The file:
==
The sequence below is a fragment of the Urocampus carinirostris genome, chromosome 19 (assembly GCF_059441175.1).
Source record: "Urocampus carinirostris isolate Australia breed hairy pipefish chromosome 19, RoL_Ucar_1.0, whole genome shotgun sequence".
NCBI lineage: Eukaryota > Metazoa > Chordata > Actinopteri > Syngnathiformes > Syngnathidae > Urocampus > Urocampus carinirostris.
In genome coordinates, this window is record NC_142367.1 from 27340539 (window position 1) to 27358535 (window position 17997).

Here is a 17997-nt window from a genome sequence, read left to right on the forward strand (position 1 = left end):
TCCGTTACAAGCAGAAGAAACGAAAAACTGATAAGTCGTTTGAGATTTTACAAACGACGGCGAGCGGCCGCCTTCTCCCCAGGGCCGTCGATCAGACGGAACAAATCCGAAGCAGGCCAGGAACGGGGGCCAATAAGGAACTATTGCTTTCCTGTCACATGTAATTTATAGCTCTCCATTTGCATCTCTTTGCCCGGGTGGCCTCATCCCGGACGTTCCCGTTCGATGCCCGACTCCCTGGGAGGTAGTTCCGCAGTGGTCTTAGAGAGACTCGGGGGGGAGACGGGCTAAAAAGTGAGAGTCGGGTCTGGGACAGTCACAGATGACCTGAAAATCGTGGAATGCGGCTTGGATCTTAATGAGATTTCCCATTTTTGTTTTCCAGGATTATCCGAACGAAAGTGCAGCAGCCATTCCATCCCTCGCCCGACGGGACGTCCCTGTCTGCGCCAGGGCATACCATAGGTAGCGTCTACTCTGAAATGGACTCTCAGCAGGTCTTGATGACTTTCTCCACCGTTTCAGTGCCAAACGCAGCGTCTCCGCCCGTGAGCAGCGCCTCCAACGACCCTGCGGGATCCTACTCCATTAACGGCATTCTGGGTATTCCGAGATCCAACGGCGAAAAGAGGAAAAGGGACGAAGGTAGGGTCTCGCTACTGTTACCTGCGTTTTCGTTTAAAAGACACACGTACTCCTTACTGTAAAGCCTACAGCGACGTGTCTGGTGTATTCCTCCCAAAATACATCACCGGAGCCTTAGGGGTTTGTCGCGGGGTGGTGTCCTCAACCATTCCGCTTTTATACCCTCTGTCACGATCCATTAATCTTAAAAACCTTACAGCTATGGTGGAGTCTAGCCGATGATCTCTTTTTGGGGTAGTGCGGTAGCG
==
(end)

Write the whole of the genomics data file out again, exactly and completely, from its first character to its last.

The sequence below is a fragment of the Urocampus carinirostris genome, chromosome 19 (assembly GCF_059441175.1).
Source record: "Urocampus carinirostris isolate Australia breed hairy pipefish chromosome 19, RoL_Ucar_1.0, whole genome shotgun sequence".
NCBI lineage: Eukaryota > Metazoa > Chordata > Actinopteri > Syngnathiformes > Syngnathidae > Urocampus > Urocampus carinirostris.
In genome coordinates, this window is record NC_142367.1 from 27340539 (window position 1) to 27358535 (window position 17997).

Here is a 17997-nt window from a genome sequence, read left to right on the forward strand (position 1 = left end):
TCCGTTACAAGCAGAAGAAACGAAAAACTGATAAGTCGTTTGAGATTTTACAAACGACGGCGAGCGGCCGCCTTCTCCCCAGGGCCGTCGATCAGACGGAACAAATCCGAAGCAGGCCAGGAACGGGGGCCAATAAGGAACTATTGCTTTCCTGTCACATGTAATTTATAGCTCTCCATTTGCATCTCTTTGCCCGGGTGGCCTCATCCCGGACGTTCCCGTTCGATGCCCGACTCCCTGGGAGGTAGTTCCGCAGTGGTCTTAGAGAGACTCGGGGGGGAGACGGGCTAAAAAGTGAGAGTCGGGTCTGGGACAGTCACAGATGACCTGAAAATCGTGGAATGCGGCTTGGATCTTAATGAGATTTCCCATTTTTGTTTTCCAGGATTATCCGAACGAAAGTGCAGCAGCCATTCCATCCCTCGCCCGACGGGACGTCCCTGTCTGCGCCAGGGCATACCATAGGTAGCGTCTACTCTGAAATGGACTCTCAGCAGGTCTTGATGACTTTCTCCACCGTTTCAGTGCCAAACGCAGCGTCTCCGCCCGTGAGCAGCGCCTCCAACGACCCTGCGGGATCCTACTCCATTAACGGCATTCTGGGTATTCCGAGATCCAACGGCGAAAAGAGGAAAAGGGACGAAGGTAGGGTCTCGCTACTGTTACCTGCGTTTTCGTTTAAAAGACACACGTACTCCTTACTGTAAAGCCTACAGCGACGTGTCTGGTGTATTCCTCCCAAAATACATCACCGGAGCCTTAGGGGTTTGTCGCGGGGTGGTGTCCTCAACCATTCCGCTTTTATACCCTCTGTCACGATCCATTAATCTTAAAAACCTTACAGCTATGGTGGAGTCTAGCCGATGATCTCTTTTTGGGGTAGTGCGGTAGCG